The new Green MEP says we must move beyond the "politics of tinkering".
As I head to Brussels to take up my role as an MEP for the South-East of England, I know we must not just tackle Brexit, but the failed politics that drove people to vote for Brexit.
We can only do so by moving beyond the politics of tinkering and taking the fight to the heart of our economic model, building a fairer society that works for all in the process.
But with Britain set to leave the European Union at the end of October, I now have five months left to make a difference.
So I will spend my five months fighting for the Green New Deal for Europe: a radical but pragmatic proposal to end austerity and confront climate and ecological devastation across the continent.
The Green New Deal takes its name from the economic programme launched by US President Franklin D. Roosevelt after the Great Depression.
To kickstart the American economy, the original New Deal was driven by the goals of employment, poverty reduction, economic investment, and reform aimed at preventing another crisis from ever happening again.
The Green New Deal must live up to the scale of Roosevelt’s ambition — and go much further. It must not only be about environmental justice, job creation, equality and the empowerment of our communities.
It must also be about rekindling democracy in all parts of Europe, supporting climate justice around the world and finally acting, to quote Greta Thunberg, like our house is on fire.
These are the ideas set out in the 10 Pillars of the Green New Deal for Europe, a report launched yesterday by the pan-European campaign for the Green New Deal.
This is how it could work: national investment banks would raise the funds by issuing green bonds and selling them to private investors.
After a decade of economic stagnation, Europe’s financial institutions are desperate for safe assets so they would jump at the opportunity.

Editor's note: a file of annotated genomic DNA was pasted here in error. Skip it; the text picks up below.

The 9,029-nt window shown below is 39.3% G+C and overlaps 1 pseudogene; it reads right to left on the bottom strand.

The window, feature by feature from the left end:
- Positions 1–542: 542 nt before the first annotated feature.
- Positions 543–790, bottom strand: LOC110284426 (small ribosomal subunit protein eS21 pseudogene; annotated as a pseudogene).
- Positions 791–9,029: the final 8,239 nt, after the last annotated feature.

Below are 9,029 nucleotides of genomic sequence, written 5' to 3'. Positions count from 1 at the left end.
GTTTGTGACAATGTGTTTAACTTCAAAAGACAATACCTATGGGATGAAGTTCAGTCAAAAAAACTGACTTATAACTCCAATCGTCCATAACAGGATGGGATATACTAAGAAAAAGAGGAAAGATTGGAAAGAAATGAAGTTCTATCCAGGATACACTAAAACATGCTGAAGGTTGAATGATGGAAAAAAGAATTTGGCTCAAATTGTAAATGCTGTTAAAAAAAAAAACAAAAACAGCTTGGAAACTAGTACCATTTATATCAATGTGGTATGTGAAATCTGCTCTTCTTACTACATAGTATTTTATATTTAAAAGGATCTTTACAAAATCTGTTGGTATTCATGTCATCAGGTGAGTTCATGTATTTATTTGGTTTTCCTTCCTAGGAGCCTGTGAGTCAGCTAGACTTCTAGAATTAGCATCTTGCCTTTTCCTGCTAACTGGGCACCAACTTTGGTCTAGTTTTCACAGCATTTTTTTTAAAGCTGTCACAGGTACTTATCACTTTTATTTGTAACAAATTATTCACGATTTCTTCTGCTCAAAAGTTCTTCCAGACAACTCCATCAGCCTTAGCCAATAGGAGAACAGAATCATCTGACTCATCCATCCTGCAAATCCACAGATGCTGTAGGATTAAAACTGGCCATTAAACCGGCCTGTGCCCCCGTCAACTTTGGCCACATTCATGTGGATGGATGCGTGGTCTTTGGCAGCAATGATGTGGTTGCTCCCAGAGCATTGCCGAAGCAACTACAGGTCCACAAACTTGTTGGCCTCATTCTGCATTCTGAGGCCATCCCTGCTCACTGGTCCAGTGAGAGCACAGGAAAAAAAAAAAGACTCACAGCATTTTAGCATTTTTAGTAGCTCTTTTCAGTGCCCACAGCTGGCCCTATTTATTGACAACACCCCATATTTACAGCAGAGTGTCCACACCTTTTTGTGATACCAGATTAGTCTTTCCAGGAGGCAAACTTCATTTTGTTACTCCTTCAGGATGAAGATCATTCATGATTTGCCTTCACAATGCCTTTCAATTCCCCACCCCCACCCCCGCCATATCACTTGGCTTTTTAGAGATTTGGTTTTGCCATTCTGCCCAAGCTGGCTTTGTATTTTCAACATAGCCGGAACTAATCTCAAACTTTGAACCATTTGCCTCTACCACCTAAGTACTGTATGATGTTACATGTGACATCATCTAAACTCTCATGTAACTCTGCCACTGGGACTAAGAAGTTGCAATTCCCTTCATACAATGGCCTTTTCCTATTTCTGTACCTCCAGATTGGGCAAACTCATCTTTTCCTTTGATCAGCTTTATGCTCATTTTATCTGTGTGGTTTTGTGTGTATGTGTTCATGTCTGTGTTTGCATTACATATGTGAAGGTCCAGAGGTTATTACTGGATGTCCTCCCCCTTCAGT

The money would be used to invest in our green transition, creating millions of good jobs in renewables, infrastructure and research and development.
To ensure that our transition is democratic, investment decisions would be devolved to regions and municipalities and supported by assemblies of ordinary citizens.
This would end our current, broken model of public financing, where taxpayer money guarantees private loans on investments, meaning that ordinary people take on all the risk but see none of the gains.
It would usher in a new era of participatory democracy, giving communities a say in the decisions that shape their lives.
And, by confronting the power of finance and the fossil fuel industry, it would give us an opportunity to defeat the forces of inequality and climate change across the continent.
The Green New Deal would breathe fresh life into the European project. In doing so, it would also reverse rise of the far right, which has fed on the economic chaos of recent years.
And, perhaps, it could bring Britain back into the European family — this time in a union based on solidarity and the democratic participation of all European citizens.
It would also give us our best chance of stopping catastrophic changes to our environment.
We have under 12 years to take dramatic action to reduce emissions of greenhouse gases — action on a scale that has never been tried in human history.
We must also take immediate steps to reverse biodiversity loss. As the European Commission settles into its legislative agenda for the next five years, it is clear that we need to muster every ounce of the political momentum we have to ensure that those five years are not wasted on business as usual, but spent laying the groundwork for our transition.
This is why I call on all my colleagues in the European Parliament — as well as labour unions and climate activists everywhere — to take up this historical opportunity and join me in fighting for the Green New Deal for Europe. We owe it to future generations to succeed.
Alexandra Phillips is a newly-elected Green Party MEP for the South East of England
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